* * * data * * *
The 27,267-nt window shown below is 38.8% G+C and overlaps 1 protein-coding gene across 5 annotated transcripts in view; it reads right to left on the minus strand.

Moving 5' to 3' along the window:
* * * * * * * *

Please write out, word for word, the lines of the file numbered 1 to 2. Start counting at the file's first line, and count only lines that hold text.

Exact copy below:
The 27,267-nt window shown below is 38.8% G+C and overlaps 1 protein-coding gene across 5 annotated transcripts in view; it reads right to left on the minus strand.

Moving 5' to 3' along the window: